The first of two Indy 500 wins for the Briton was followed by a comparative slump in what had been, to that point, a dominant season.

Wheldon went winless for the next six races after winning four of the first five. Through those six races, he collected two second-place results at Kansas and Michigan. His only finish outside the top 10 during this span came at Nashville Superspeedway after a problem with the right-rear wheel of his No. 26 machine forced his retirement from what was otherwise a top-10 performance just before the race’s halfway mark.

Wheldon succinctly described the circumstances as “just a shame” when questioned by Dr Jerry Punch. Even with this DNF (21st in the final results from Nashville), Wheldon posted an average finish of 6.2 across his six-race winless streak.

Wheldon returned to form at Pikes Peak International Raceway – the final IndyCar race at the track to date – by winning his fifth race of the season. This win tied what was then Hornish’s record for the most wins in an IndyCar season.

The next week yielded only an 18th-place result at Sonoma, after one of the most retrospectively comical but certainly frustrating moments IndyCar has seen on pit lane.

Wheldon pitted under caution just over a quarter of the way through the race and motioned for a water bottle. Flying into frame from pit wall came a water bottle, which bounced off the sidepod of the car and onto the ground, forcing the crew to hold Wheldon in place while the bottle was retrieved. The driver angrily sped off without hydrating shortly after his path was clear.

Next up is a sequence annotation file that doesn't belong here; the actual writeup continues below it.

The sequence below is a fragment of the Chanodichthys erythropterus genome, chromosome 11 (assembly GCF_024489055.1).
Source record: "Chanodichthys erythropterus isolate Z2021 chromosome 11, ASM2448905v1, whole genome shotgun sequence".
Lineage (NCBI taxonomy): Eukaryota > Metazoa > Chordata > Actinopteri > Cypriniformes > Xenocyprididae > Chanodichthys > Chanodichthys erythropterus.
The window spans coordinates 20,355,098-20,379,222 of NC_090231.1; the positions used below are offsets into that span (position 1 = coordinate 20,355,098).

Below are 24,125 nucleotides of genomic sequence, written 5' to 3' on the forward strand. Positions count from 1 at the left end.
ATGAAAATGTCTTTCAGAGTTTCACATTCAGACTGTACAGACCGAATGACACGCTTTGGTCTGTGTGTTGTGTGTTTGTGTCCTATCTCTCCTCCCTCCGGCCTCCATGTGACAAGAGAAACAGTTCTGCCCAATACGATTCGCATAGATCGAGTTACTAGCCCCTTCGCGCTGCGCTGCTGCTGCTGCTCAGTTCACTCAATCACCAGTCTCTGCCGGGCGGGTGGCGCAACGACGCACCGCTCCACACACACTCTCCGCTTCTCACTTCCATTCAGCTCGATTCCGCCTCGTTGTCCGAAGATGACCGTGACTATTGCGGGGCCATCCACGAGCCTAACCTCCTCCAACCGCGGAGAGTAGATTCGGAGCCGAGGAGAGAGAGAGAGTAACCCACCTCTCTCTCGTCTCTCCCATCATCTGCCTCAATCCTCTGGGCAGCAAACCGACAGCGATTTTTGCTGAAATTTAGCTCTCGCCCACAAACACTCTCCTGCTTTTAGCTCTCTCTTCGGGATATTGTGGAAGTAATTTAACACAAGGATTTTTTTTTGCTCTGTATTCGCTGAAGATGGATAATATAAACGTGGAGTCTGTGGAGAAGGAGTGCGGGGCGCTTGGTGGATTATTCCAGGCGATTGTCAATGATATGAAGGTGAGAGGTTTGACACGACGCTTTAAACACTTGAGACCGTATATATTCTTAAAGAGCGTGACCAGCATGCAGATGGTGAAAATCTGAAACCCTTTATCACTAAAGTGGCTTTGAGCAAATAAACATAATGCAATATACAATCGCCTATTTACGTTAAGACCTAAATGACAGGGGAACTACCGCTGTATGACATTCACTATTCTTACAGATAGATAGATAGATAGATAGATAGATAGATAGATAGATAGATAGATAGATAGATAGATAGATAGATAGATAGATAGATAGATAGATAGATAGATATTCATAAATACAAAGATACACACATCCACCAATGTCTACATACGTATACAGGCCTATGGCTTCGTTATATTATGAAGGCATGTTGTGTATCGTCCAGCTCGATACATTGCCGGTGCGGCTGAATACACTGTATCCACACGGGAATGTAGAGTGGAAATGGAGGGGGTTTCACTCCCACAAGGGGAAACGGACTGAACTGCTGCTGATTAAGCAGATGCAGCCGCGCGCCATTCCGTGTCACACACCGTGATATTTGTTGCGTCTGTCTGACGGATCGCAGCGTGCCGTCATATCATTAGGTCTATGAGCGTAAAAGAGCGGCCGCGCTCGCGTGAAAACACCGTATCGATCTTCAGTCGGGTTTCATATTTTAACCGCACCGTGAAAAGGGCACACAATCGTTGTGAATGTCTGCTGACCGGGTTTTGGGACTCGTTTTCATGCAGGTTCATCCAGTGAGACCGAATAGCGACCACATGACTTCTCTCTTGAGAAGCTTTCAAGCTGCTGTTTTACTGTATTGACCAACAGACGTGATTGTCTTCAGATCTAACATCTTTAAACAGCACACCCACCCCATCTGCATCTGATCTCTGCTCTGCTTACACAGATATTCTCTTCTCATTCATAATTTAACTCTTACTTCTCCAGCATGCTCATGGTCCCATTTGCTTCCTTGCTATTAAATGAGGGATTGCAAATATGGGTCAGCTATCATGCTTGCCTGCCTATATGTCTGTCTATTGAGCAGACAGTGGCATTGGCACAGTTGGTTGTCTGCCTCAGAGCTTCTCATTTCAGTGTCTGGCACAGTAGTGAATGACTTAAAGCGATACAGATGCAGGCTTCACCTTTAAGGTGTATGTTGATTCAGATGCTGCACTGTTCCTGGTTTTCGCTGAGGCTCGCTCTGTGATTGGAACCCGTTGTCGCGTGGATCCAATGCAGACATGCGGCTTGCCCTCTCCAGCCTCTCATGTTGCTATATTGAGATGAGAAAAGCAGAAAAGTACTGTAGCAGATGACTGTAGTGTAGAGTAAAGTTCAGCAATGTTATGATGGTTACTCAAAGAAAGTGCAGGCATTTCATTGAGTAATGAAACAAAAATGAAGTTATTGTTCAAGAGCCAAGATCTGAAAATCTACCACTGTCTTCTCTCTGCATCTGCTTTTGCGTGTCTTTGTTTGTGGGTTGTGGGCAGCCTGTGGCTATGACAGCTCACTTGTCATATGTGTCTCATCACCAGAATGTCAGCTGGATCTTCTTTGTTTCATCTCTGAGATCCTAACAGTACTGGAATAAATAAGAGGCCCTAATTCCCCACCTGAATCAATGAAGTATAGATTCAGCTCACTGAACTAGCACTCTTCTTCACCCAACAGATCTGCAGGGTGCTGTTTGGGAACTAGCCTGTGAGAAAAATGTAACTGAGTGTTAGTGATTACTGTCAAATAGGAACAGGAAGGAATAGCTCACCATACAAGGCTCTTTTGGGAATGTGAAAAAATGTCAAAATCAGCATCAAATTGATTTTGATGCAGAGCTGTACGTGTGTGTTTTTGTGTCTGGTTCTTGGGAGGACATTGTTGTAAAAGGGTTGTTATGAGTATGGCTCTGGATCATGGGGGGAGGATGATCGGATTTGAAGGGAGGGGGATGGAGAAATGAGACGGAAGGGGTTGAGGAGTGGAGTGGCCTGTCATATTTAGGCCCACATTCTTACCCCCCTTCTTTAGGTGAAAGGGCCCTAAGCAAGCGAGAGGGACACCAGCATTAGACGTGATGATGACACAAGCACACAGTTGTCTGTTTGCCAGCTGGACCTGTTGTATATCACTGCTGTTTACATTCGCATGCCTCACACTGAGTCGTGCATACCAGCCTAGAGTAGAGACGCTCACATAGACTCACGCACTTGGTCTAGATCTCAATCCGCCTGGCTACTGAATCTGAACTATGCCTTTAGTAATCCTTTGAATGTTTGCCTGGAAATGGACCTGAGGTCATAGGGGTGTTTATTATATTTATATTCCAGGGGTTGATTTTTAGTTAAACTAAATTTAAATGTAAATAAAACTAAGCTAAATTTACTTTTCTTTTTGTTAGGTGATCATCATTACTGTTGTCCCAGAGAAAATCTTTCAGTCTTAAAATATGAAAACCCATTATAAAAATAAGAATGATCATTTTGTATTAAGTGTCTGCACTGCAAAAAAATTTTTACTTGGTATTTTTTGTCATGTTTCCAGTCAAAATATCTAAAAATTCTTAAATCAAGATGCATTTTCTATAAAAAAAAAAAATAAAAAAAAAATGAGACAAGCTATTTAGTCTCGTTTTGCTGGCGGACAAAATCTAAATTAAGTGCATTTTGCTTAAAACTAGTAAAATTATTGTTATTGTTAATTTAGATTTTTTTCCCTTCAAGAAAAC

Later in the race, a fuel line problem ended his day prematurely. Kanaan took the win, contrasting his teammate’s day.

Wheldon won the next race at Chicagoland and claimed the single-season win record for himself at six. This, however, was overshadowed by a fearsome involving Ryan Briscoe and Alex Barron.

Briscoe survived the melee, albeit with a concussion, two broken collarbones and a bruised lung among other contusions and aches. Two front-of-the-field regulars followed Wheldon to the checkered flag in the form of Helio Castroneves and Hornish.

Entering the penultimate round of the season for IndyCar’s first race at Watkins Glen since 1981, Wheldon carried a whopping 102-point advantage over Kanaan. Finishing last would offer Wheldon 12 points, leaving him out of Kanaan’s reach for the final race of the season at Auto Club Speedway.